Friday, September 26, 2014

Before My Eyes

At church last Sunday, our education
minister, Allen, spoke of focus
as a preface to his explanation
of that service's scripture.

Most of the week, he explained,
our focus is inward, upon the
ME list that spins us through
our days, and all that we are
attempting to accomplish:

dealing with work
managing our home
taking care of others
handling our health
pursuing hobbies 
enjoying leisure activities....


But, for sixty calm minutes
on Sunday, those of us sitting
in the pews together experience
an outward focus on 
gratitude, blessings 
and love.

{Which probably explains
why I'm prone to tears when
when we lift our voices in song, 
the lyrics underscoring that
very precious focus.}

I always leave with a sense of
peace, a smile, and feeling
joyously optimistic about life.

Allen finished his portion of the
service by challenging us to carry
this outward focus into our week,
even though we'd be swept into
the current of busy reality as
soon as our feet crossed the
church's threshold.

His words have rested softly
upon my shoulders as I 
attend to the business of life, 
endeavoring to weave that Sunday 
focus into my Monday through 
Saturday lens.

Sometimes my church is four
walls and a roof.  Sometimes
it's the quiet of a garden.  Other
times it's the ribbon of trail spread
before me on a bicycle, or the
tranquility of our silent house 
in that hour right before dawn.

But attending a church service
gives me an entire hour to truly 
still my my heart and consider 
how very thankful I am just 
to be alive.

Time to be grateful for the
ones I love, and grateful, too, 
to be loved in return.

Time to be contented for my
little spot on this great big earth,
especially in light of the strife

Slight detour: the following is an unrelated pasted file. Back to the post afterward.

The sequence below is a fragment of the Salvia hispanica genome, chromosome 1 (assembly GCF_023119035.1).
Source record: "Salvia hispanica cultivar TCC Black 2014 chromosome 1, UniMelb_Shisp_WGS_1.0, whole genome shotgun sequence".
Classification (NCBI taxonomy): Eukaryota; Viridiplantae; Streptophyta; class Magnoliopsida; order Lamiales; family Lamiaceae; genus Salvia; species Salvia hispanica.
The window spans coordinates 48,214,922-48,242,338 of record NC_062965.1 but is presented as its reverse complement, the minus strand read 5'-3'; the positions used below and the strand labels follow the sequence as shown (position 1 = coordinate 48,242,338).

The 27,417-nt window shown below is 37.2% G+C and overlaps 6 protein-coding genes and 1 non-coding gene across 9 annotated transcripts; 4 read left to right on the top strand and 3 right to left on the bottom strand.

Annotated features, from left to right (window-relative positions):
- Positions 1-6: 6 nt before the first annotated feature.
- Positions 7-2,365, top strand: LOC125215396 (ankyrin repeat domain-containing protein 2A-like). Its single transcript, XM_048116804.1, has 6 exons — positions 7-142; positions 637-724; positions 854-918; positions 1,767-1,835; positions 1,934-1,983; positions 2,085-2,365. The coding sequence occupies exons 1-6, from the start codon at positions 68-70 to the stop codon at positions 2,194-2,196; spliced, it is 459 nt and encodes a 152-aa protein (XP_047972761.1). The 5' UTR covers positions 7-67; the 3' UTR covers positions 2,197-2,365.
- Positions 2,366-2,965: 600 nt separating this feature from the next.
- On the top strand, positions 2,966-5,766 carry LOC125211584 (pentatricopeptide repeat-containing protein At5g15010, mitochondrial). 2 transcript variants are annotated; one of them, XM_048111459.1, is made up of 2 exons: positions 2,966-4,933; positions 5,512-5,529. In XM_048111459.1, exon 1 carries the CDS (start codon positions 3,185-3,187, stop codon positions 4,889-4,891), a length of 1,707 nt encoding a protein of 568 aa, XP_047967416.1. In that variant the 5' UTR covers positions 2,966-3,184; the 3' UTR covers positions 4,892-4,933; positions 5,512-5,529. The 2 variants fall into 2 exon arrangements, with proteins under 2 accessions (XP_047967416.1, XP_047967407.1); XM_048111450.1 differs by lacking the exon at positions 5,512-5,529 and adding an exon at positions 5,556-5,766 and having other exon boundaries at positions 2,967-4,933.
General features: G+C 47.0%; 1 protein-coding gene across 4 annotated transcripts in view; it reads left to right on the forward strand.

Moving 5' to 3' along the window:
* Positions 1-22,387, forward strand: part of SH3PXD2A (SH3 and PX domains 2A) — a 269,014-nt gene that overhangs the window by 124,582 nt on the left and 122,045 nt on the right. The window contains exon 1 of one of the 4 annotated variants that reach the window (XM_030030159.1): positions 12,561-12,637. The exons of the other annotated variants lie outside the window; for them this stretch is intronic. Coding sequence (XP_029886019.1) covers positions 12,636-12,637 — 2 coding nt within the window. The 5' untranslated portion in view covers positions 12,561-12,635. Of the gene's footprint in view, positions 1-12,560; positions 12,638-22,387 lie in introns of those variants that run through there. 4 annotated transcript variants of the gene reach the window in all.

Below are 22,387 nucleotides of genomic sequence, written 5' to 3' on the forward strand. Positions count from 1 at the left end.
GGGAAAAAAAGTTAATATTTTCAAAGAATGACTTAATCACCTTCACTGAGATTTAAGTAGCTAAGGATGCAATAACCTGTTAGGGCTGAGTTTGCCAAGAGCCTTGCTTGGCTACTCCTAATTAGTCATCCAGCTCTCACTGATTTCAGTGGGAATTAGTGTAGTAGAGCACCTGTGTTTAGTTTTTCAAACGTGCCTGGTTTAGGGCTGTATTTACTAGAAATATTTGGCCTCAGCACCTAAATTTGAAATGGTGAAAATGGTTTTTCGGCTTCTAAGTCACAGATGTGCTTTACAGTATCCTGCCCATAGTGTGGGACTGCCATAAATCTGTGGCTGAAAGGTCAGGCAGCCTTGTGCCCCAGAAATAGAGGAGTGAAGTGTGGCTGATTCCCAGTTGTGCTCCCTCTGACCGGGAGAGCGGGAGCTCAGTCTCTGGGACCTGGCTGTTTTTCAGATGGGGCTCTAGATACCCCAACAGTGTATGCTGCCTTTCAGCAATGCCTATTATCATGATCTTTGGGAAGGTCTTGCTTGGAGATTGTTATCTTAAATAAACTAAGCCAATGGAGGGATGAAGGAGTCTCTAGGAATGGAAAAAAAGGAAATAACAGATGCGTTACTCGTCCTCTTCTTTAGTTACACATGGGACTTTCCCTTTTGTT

currently present in so many other 
nations across the globe.

Walks in the golden light of early
fall evenings are also a wonderful 
way to shift the focus from daily
life to daily blessings, entering into
my own sweet reverie, if only for
a short while.

Birdsong, leaves rustling in the
trees, the laughter of neighborhood
children--a different type of music 
from church, but a beautiful tune 
that buoys my spirits, nonetheless.

The do-more-not-less 
mentality that pervades our modern, 
technological society, and the noise
and constant activity that goes with 
it, leaves little space for expressing
gratitude, counting blessings or
treasuring our loved ones.

Let's shut out the noise
and make room.

Sometimes I live so much
in my mind that I forget
what is right before my eyes.

~ Anna Quindlan, Every Last One


all images Privet & Holly

Friday, September 12, 2014


I love living.  I love that I'm
alive to love my age.  There 
are many people who went
to bed just as I did yesterday
evening and didn't wake this
morning.  I love and feel very
blessed that I did.  I love, too,
that I know a little more today
than I did yesterday, or I simply
know it more profoundly.

~Maya Angelou, at age 85

I sat in my share of waiting